Salazar–Gonzalez conceded removability and applied for cancellation of removal. In his application, he presented evidence of his employment history plus his considerable family and community ties in the United States. At the same time, Salazar–Gonzalez began pursuing an I–130 visa, which is a petition for an alien relative that was filed by his wife, a United States citizen. Griffiths expressed confidence Salazar–Gonzalez would obtain permission to live in the United States through this mechanism, representing in court filings that “[Salazar–Gonzalez] qualifies for consular processing” and that he “wishes to conclude his case as soon as possible and Counsel expects that his I–130 petition will be approved by 11/2009.” When the Immigration Judge (IJ) denied his application for cancellation of removal, Salazar–Gonzalez followed Griffiths's advice: he did not pursue an appeal of the IJ's decision but instead accepted voluntary departure and returned promptly to Mexico to wait for his I–130 visa.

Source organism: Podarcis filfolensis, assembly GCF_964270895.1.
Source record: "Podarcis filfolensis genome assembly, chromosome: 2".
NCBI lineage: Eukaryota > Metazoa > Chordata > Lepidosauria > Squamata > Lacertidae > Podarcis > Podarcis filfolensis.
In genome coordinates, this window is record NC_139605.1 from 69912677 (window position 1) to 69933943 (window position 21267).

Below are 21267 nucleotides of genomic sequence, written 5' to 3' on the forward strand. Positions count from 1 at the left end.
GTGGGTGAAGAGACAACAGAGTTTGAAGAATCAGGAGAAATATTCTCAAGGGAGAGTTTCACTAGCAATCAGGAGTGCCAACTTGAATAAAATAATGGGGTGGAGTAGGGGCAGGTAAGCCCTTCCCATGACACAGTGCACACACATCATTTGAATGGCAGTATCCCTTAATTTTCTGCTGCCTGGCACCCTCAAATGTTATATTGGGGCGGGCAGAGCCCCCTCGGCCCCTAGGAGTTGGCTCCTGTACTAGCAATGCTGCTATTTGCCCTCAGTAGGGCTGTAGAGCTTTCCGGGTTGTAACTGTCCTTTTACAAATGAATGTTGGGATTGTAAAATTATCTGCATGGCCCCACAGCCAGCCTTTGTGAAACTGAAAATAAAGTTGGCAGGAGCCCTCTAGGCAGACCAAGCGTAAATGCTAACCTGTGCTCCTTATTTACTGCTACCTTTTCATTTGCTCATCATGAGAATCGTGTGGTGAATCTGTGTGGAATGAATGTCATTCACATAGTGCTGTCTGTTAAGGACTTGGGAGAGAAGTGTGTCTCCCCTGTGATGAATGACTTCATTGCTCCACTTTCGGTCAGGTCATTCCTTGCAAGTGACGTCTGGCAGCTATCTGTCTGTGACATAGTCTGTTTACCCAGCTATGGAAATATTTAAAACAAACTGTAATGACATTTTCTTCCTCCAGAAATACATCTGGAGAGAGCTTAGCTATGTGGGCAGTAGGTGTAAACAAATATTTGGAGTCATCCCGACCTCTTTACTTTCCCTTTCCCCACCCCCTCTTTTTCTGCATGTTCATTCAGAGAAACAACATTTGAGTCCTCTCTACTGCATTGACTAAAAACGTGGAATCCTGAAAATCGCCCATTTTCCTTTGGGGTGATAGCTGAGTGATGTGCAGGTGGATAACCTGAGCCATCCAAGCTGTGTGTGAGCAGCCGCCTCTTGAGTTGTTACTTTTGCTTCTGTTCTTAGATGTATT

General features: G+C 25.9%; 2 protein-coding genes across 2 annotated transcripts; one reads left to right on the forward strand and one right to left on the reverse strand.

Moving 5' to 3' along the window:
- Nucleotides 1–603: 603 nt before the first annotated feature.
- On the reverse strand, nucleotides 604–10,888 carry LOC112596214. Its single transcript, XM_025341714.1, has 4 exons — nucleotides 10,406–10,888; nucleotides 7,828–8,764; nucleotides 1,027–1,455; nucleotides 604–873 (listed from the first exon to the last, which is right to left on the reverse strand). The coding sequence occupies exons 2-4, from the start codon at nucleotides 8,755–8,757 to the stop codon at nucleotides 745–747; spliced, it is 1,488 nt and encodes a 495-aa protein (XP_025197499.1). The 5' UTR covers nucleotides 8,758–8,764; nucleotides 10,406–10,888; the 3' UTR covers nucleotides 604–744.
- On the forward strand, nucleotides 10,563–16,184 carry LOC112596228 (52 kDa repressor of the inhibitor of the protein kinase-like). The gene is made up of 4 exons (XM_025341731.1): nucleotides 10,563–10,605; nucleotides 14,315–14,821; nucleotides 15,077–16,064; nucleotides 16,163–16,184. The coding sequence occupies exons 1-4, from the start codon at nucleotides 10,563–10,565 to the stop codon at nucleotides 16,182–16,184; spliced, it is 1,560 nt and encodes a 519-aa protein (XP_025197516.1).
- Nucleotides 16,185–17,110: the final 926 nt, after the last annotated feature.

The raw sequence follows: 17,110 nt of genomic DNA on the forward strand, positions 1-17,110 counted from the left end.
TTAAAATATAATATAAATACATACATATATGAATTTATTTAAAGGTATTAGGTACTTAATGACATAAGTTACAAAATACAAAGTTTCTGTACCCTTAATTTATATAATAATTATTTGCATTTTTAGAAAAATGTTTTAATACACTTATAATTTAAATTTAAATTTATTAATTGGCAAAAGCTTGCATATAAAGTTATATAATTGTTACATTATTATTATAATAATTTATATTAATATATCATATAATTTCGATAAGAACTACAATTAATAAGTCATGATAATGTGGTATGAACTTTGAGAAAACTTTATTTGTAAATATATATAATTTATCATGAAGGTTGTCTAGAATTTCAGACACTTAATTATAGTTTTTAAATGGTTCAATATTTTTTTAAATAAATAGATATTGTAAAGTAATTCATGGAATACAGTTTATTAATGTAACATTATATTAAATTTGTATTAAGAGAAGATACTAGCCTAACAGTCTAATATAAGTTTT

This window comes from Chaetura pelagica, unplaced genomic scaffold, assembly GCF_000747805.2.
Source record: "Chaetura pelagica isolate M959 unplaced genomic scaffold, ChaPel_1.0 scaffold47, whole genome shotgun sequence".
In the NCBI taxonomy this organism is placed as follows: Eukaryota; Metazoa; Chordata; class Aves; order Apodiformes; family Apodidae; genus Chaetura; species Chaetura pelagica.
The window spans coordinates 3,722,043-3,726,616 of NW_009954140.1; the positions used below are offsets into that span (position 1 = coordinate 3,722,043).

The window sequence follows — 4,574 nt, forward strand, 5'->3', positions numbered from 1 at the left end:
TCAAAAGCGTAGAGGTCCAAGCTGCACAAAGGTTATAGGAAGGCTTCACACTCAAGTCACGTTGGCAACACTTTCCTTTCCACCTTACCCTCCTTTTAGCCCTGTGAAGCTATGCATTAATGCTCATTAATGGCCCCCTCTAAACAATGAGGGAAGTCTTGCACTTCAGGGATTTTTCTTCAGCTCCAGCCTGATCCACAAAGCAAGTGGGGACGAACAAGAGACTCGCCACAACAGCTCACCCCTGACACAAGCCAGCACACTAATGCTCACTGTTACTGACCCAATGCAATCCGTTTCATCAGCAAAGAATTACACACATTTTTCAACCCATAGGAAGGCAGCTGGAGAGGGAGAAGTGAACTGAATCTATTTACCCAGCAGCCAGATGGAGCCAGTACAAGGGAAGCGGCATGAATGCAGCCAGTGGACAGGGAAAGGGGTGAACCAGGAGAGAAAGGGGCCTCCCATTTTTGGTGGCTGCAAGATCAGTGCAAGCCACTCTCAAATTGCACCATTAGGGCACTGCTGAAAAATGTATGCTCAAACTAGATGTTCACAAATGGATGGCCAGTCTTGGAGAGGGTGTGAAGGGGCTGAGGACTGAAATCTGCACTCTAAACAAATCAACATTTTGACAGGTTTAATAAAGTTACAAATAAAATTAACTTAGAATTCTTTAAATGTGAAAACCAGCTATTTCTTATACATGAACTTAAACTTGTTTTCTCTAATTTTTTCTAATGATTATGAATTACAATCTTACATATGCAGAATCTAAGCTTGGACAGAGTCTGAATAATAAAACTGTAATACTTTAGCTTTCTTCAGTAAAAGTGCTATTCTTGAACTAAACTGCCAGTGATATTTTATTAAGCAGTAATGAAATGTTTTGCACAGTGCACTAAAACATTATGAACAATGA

This was bad advice. After some delay, Salazar–Gonzalez received word that his visa application had been denied. In response to an email from Griffiths's law office, consular officials explained that Salazar–Gonzalez was statutorily ineligible to receive an I–130 visa, and that no waiver was available to him. Even more bad news awaited him—Salazar–Gonzalez was informed that he would not be eligible to apply to reenter the United States for ten years.

Salazar–Gonzalez attempted to return nonetheless. (When he voluntarily departed after approximately thirty years in the United States, he left behind his wife, children, and other family members.) After reentering, he was again detained by immigration authorities in early 2011. Represented by new counsel, he filed a motion to reopen his prior removal proceedings on the grounds that he had received ineffective assistance of counsel. The IJ and the Board of Immigration Appeals (BIA) both